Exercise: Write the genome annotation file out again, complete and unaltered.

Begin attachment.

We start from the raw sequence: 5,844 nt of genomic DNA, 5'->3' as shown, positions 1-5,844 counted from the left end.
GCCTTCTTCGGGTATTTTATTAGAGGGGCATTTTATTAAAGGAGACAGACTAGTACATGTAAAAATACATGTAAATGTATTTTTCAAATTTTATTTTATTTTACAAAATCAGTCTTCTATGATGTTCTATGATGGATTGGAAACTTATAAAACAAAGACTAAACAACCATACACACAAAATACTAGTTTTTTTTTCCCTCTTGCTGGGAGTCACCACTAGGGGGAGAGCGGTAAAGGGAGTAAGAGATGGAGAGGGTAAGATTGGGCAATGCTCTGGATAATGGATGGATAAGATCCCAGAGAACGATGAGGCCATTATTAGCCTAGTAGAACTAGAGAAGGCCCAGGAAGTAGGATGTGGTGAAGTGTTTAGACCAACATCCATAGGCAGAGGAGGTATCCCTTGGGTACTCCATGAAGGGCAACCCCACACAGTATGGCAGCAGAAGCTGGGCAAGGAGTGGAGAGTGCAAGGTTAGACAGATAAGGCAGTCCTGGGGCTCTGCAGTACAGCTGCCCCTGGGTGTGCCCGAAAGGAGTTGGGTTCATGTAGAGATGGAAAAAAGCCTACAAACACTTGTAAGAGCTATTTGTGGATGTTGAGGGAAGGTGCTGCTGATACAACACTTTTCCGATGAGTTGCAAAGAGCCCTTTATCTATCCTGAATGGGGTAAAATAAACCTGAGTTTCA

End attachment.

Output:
We start from the raw sequence: 5,844 nt of genomic DNA, 5'->3' as shown, positions 1-5,844 counted from the left end.
GCCTTCTTCGGGTATTTTATTAGAGGGGCATTTTATTAAAGGAGACAGACTAGTACATGTAAAAATACATGTAAATGTATTTTTCAAATTTTATTTTATTTTACAAAATCAGTCTTCTATGATGTTCTATGATGGATTGGAAACTTATAAAACAAAGACTAAACAACCATACACACAAAATACTAGTTTTTTTTTCCCTCTTGCTGGGAGTCACCACTAGGGGGAGAGCGGTAAAGGGAGTAAGAGATGGAGAGGGTAAGATTGGGCAATGCTCTGGATAATGGATGGATAAGATCCCAGAGAACGATGAGGCCATTATTAGCCTAGTAGAACTAGAGAAGGCCCAGGAAGTAGGATGTGGTGAAGTGTTTAGACCAACATCCATAGGCAGAGGAGGTATCCCTTGGGTACTCCATGAAGGGCAACCCCACACAGTATGGCAGCAGAAGCTGGGCAAGGAGTGGAGAGTGCAAGGTTAGACAGATAAGGCAGTCCTGGGGCTCTGCAGTACAGCTGCCCCTGGGTGTGCCCGAAAGGAGTTGGGTTCATGTAGAGATGGAAAAAAGCCTACAAACACTTGTAAGAGCTATTTGTGGATGTTGAGGGAAGGTGCTGCTGATACAACACTTTTCCGATGAGTTGCAAAGAGCCCTTTATCTATCCTGAATGGGGTAAAATAAACCTGAGTTTCA